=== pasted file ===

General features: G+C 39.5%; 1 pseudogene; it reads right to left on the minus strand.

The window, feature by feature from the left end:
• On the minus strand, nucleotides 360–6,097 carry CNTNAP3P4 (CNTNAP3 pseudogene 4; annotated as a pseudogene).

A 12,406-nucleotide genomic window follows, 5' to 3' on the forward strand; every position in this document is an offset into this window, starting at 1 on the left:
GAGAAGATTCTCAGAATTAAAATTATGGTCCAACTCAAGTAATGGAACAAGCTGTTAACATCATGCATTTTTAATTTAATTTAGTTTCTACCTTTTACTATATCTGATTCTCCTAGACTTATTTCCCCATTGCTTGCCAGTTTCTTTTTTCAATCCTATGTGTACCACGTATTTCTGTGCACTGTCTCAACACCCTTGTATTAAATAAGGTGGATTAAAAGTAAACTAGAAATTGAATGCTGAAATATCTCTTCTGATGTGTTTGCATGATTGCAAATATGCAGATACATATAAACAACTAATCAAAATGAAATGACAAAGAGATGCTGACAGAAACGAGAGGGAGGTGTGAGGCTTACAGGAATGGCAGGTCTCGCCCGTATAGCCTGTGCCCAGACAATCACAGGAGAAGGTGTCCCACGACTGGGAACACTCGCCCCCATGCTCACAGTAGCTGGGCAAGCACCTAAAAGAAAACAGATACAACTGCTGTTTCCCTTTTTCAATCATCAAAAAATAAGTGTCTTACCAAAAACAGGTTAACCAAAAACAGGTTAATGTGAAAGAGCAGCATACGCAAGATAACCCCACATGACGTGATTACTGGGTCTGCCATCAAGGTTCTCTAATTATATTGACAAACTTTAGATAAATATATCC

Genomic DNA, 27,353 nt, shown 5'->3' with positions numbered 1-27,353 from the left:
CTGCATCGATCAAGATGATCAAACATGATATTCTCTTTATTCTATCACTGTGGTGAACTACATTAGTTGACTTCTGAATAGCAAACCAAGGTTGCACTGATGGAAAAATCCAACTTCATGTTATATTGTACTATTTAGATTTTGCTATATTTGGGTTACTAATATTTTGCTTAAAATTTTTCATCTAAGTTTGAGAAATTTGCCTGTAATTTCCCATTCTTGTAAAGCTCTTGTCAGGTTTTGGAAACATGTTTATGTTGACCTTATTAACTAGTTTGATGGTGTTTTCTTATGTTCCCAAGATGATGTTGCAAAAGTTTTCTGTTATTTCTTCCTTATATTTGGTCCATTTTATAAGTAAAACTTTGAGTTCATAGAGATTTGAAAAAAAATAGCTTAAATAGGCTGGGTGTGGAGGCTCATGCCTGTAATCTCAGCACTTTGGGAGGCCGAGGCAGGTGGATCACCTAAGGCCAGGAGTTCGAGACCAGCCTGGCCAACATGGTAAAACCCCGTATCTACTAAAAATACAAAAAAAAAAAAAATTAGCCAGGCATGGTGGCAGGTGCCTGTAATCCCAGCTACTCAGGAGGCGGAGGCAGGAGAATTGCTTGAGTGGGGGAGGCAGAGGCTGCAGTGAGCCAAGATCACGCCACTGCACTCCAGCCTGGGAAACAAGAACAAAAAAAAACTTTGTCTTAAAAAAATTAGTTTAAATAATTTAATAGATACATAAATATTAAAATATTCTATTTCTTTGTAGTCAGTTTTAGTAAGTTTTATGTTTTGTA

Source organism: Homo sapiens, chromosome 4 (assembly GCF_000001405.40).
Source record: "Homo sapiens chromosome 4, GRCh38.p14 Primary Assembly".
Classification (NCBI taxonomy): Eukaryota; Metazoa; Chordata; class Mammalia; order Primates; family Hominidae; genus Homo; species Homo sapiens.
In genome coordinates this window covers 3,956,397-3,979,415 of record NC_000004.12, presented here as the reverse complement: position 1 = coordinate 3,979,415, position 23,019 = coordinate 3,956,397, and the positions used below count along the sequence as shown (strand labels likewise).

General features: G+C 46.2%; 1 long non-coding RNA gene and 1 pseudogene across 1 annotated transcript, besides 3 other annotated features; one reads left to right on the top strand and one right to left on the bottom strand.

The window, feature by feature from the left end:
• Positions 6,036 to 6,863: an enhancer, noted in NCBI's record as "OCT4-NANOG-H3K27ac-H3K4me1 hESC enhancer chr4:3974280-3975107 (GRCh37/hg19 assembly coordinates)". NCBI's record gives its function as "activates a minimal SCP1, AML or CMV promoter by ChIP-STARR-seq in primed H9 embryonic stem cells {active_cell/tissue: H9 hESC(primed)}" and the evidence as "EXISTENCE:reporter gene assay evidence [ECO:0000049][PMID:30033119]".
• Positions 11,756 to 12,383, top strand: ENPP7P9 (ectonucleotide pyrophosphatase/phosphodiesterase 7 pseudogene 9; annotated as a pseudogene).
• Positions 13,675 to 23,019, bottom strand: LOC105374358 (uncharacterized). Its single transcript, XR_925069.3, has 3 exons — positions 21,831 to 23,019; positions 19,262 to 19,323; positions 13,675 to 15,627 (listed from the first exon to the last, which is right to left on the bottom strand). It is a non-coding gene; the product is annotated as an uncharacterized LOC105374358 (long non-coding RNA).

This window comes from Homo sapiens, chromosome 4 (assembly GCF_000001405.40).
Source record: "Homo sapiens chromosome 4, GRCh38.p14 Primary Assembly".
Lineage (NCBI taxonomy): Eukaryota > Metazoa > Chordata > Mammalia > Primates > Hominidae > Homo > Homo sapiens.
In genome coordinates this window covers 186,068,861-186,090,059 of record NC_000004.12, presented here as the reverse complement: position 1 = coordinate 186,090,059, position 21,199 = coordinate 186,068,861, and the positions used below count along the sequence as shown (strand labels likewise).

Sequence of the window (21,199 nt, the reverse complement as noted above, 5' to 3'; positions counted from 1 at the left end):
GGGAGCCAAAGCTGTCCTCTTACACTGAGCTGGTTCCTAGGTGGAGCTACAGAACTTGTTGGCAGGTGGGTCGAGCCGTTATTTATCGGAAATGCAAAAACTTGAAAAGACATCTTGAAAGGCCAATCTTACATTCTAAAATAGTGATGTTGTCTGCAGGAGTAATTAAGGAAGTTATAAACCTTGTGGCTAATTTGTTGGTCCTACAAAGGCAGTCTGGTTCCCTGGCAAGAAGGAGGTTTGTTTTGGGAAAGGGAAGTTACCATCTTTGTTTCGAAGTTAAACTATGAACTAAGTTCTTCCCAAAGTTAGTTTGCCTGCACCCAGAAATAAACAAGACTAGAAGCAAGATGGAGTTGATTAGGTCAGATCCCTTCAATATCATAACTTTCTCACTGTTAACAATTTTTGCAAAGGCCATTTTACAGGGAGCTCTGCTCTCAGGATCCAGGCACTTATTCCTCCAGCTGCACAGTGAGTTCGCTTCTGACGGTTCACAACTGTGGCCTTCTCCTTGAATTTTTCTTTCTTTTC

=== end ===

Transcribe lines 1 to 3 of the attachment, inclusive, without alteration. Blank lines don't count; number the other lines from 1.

General features: G+C 39.5%; 1 pseudogene; it reads right to left on the minus strand.

The window, feature by feature from the left end:
• On the minus strand, nucleotides 360–6,097 carry CNTNAP3P4 (CNTNAP3 pseudogene 4; annotated as a pseudogene).